washingtonian
Topic Author
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Joined: Sat Sep 04, 2010 5:56 pm

Question About AF 447 Thunderstorm

Tue Dec 07, 2010 5:13 pm

I watched the NOVA special last night. I have some random questions:
One of the theories they suggested is that the A-330s weather radar picked up the first small storm, but that this small storm blocked the airplane's radar from seeing the much larger storm behind it. I guess my question is what is the normal procedure for when an airplane encounters a thunderstorm over the ocean. If they are supposed to fly a certain path and only are in HF radio contact once an hour or so, how do they know they are not flying into more dangerous territory or another airplane's path? Is the standard procedure to try to raise ATC on HF to report their new path?

Also, it appears from all of those images that the particular storm was spread over dozens of miles. So is there really any way for an airplane to go around a storm like this?

Last question: What about the 10 or so other airliners that were flying across the Atlantic that night? Did they all fly around the storm, or what?

[Edited 2010-12-07 09:14:07]
 
Utah744
Posts: 110
Joined: Mon Jul 13, 2009 10:41 pm

RE: Question About AF 447 Thunderstorm

Tue Dec 07, 2010 6:14 pm

I did a quick google search to find a reference for you and the first one I came up was from India which is fine as all countries adheare to world-wide procedures. In general if you need to deviate from your assigned track and are unable to contact ATC as pilot in command you can deviate further than 10NM from tract by climbing or descending 500' and announcing on either 121.5 or 123.45 your position and your intentions. The link below tells the correct procedures, just scroll down to 11.6.8.

http://www.scribd.com/doc/27238806/ENR-1-1-General-Rules

[Edited 2010-12-07 11:06:44]
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washingtonian
Topic Author
Posts: 749
Joined: Sat Sep 04, 2010 5:56 pm

RE: Question About AF 447 Thunderstorm

Wed Dec 08, 2010 10:50 pm

Quoting UTAH744 (Reply 1):
I did a quick google search to find a reference for you and the first one I came up was from India which is fine as all countries adheare to world-wide procedures. In general if you need to deviate from your assigned track and are unable to contact ATC as pilot in command you can deviate further than 10NM from tract by climbing or descending 500' and announcing on either 121.5 or 123.45 your position and your intentions. The link below tells the correct procedures, just scroll down to 11.6.8.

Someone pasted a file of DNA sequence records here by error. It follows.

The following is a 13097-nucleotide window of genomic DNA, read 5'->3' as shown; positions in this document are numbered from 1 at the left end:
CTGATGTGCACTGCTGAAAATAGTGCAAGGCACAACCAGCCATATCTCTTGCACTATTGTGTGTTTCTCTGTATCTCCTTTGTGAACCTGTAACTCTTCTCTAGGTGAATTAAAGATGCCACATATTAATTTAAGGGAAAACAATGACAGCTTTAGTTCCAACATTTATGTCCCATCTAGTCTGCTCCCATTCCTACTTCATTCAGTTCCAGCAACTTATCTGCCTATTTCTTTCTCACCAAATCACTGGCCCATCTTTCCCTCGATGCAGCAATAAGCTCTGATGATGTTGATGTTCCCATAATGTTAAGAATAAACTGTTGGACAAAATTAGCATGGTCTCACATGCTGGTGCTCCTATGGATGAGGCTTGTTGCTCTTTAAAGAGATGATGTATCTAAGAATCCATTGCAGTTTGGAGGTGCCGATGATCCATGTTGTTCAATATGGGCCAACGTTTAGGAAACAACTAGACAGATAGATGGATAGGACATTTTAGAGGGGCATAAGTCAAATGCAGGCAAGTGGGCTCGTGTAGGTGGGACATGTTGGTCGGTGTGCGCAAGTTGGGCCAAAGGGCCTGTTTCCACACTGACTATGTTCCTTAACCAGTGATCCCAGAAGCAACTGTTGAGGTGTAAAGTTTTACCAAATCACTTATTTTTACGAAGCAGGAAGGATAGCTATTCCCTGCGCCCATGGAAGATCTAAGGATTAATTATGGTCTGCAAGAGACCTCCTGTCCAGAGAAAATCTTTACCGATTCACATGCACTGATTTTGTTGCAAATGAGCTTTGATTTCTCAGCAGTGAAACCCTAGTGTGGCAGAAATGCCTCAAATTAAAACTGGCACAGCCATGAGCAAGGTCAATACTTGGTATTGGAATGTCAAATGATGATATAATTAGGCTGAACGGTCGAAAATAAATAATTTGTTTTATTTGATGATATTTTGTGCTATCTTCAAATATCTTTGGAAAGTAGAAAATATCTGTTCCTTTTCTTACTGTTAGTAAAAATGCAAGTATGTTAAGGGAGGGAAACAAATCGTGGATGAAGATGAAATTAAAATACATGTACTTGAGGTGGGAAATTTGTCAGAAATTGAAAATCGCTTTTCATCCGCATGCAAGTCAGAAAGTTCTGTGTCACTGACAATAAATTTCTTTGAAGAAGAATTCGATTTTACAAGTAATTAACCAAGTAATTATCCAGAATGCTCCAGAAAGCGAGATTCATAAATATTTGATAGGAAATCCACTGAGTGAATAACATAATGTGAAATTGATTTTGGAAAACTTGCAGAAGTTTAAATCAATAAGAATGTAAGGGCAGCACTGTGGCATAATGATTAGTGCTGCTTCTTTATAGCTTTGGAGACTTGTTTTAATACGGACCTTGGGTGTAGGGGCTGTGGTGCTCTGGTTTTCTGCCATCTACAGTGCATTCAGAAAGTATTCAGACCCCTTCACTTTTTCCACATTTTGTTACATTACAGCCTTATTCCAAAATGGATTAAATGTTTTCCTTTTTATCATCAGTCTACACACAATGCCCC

Interesting...I assume other aircraft did this that night?
 
jreuschl
Posts: 382
Joined: Tue Jul 28, 2009 3:04 am

RE: Question About AF 447 Thunderstorm

Wed Dec 08, 2010 11:05 pm

Yes, didn't an Iberia flight go around the storm?

It did: http://www.france24.com/en/20090605-...jet-spanish-aircraft-brazil-iberia

[Edited 2010-12-08 15:18:59]
 
PPVRA
Posts: 7878
Joined: Fri Nov 12, 2004 7:48 am

RE: Question About AF 447 Thunderstorm

Wed Dec 08, 2010 11:37 pm

IIRC the program did say that for that effect to happen, you need to approach the small storm from an angle that would block the bigger storm behind it. If the other aircraft weren't at just the right angle they may have seen the storm and then gone around it.
"If goods do not cross borders, soldiers will" - Frederic Bastiat
 
Dogbreath
Posts: 174
Joined: Fri Mar 28, 2008 8:49 am

RE: Question About AF 447 Thunderstorm

Sat Dec 11, 2010 9:02 am

The airlines I've flown for have always made very good use of satellite imagery and at the flight planning stage you are made aware of the potential weather issues on your planned track. Especially when flying across the ICTZ, you know that there will be CB's and thunderstorms to contend with. I have no idea how AF conduct their flight briefings and what resources they use to assess weather, but in my experience you are always prepared. Of course weather is an ever constantly changing phenomenon and can improve or deteriorate very quickly. You need to have your wits about you and be prepared to deviate. The most I've had to deviate was approx 95nm off track and once had to make a 180 degree turn to find another route through the weather as the radar wasn't able to penetrate the first CB and show further lines of CB's behind the first. I'm no stunt pilot and would never intentionally fly through a CB or TS. And until the CVR/FDR are recovered from the AF flight there will be no absolute 'conclusive' proof that these AF pilots did the same.

You mention in your question about how do you change path if only in contact on HF every hour. You are always in contact with ATC, even on HF. Of course nowadays most airlines have ACARS. If you need to deviate for weather then it's quite simple to get on the radio and get a deviation clearance. If using ACARS it's even easier by sending an ACARS message.
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